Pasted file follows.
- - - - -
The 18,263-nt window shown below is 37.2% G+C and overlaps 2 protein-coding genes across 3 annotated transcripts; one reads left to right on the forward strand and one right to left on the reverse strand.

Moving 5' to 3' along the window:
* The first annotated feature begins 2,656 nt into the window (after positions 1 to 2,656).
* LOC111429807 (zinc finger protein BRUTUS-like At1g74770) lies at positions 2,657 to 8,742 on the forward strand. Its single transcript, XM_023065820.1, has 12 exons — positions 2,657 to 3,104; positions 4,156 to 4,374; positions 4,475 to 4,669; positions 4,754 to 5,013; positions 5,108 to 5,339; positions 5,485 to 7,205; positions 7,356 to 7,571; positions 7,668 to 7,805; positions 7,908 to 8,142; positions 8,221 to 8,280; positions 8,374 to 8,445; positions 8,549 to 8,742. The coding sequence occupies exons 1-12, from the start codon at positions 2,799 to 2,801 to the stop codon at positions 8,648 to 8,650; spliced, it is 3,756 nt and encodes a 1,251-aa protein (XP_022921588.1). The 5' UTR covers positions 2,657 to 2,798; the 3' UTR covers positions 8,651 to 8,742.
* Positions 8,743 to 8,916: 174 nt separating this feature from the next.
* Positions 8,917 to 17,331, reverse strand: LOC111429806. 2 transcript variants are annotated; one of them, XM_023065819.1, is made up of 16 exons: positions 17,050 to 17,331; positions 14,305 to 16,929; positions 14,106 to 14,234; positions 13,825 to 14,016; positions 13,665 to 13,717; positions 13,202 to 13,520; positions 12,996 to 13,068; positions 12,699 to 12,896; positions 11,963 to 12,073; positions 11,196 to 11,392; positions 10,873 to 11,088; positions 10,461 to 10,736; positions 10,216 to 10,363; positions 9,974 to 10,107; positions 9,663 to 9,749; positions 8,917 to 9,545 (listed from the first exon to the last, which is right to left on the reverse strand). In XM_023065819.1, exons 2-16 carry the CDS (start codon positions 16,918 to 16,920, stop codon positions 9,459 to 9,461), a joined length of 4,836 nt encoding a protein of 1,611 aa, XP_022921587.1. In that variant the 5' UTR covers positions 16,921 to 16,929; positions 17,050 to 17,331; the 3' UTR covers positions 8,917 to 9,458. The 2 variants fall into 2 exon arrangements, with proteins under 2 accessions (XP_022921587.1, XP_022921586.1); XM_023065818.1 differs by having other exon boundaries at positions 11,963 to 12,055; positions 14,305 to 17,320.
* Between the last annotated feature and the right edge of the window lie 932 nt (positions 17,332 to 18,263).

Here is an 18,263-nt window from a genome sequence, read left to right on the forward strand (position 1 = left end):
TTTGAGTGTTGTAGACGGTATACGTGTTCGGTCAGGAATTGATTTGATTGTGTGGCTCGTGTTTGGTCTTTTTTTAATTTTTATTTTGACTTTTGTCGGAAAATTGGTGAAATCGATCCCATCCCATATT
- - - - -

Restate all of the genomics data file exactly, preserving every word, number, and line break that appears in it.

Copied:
The 18,263-nt window shown below is 37.2% G+C and overlaps 2 protein-coding genes across 3 annotated transcripts; one reads left to right on the forward strand and one right to left on the reverse strand.

Moving 5' to 3' along the window:
* The first annotated feature begins 2,656 nt into the window (after positions 1 to 2,656).
* LOC111429807 (zinc finger protein BRUTUS-like At1g74770) lies at positions 2,657 to 8,742 on the forward strand. Its single transcript, XM_023065820.1, has 12 exons — positions 2,657 to 3,104; positions 4,156 to 4,374; positions 4,475 to 4,669; positions 4,754 to 5,013; positions 5,108 to 5,339; positions 5,485 to 7,205; positions 7,356 to 7,571; positions 7,668 to 7,805; positions 7,908 to 8,142; positions 8,221 to 8,280; positions 8,374 to 8,445; positions 8,549 to 8,742. The coding sequence occupies exons 1-12, from the start codon at positions 2,799 to 2,801 to the stop codon at positions 8,648 to 8,650; spliced, it is 3,756 nt and encodes a 1,251-aa protein (XP_022921588.1). The 5' UTR covers positions 2,657 to 2,798; the 3' UTR covers positions 8,651 to 8,742.
* Positions 8,743 to 8,916: 174 nt separating this feature from the next.
* Positions 8,917 to 17,331, reverse strand: LOC111429806. 2 transcript variants are annotated; one of them, XM_023065819.1, is made up of 16 exons: positions 17,050 to 17,331; positions 14,305 to 16,929; positions 14,106 to 14,234; positions 13,825 to 14,016; positions 13,665 to 13,717; positions 13,202 to 13,520; positions 12,996 to 13,068; positions 12,699 to 12,896; positions 11,963 to 12,073; positions 11,196 to 11,392; positions 10,873 to 11,088; positions 10,461 to 10,736; positions 10,216 to 10,363; positions 9,974 to 10,107; positions 9,663 to 9,749; positions 8,917 to 9,545 (listed from the first exon to the last, which is right to left on the reverse strand). In XM_023065819.1, exons 2-16 carry the CDS (start codon positions 16,918 to 16,920, stop codon positions 9,459 to 9,461), a joined length of 4,836 nt encoding a protein of 1,611 aa, XP_022921587.1. In that variant the 5' UTR covers positions 16,921 to 16,929; positions 17,050 to 17,331; the 3' UTR covers positions 8,917 to 9,458. The 2 variants fall into 2 exon arrangements, with proteins under 2 accessions (XP_022921587.1, XP_022921586.1); XM_023065818.1 differs by having other exon boundaries at positions 11,963 to 12,055; positions 14,305 to 17,320.
* Between the last annotated feature and the right edge of the window lie 932 nt (positions 17,332 to 18,263).

Here is an 18,263-nt window from a genome sequence, read left to right on the forward strand (position 1 = left end):
TTTGAGTGTTGTAGACGGTATACGTGTTCGGTCAGGAATTGATTTGATTGTGTGGCTCGTGTTTGGTCTTTTTTTAATTTTTATTTTGACTTTTGTCGGAAAATTGGTGAAATCGATCCCATCCCATATT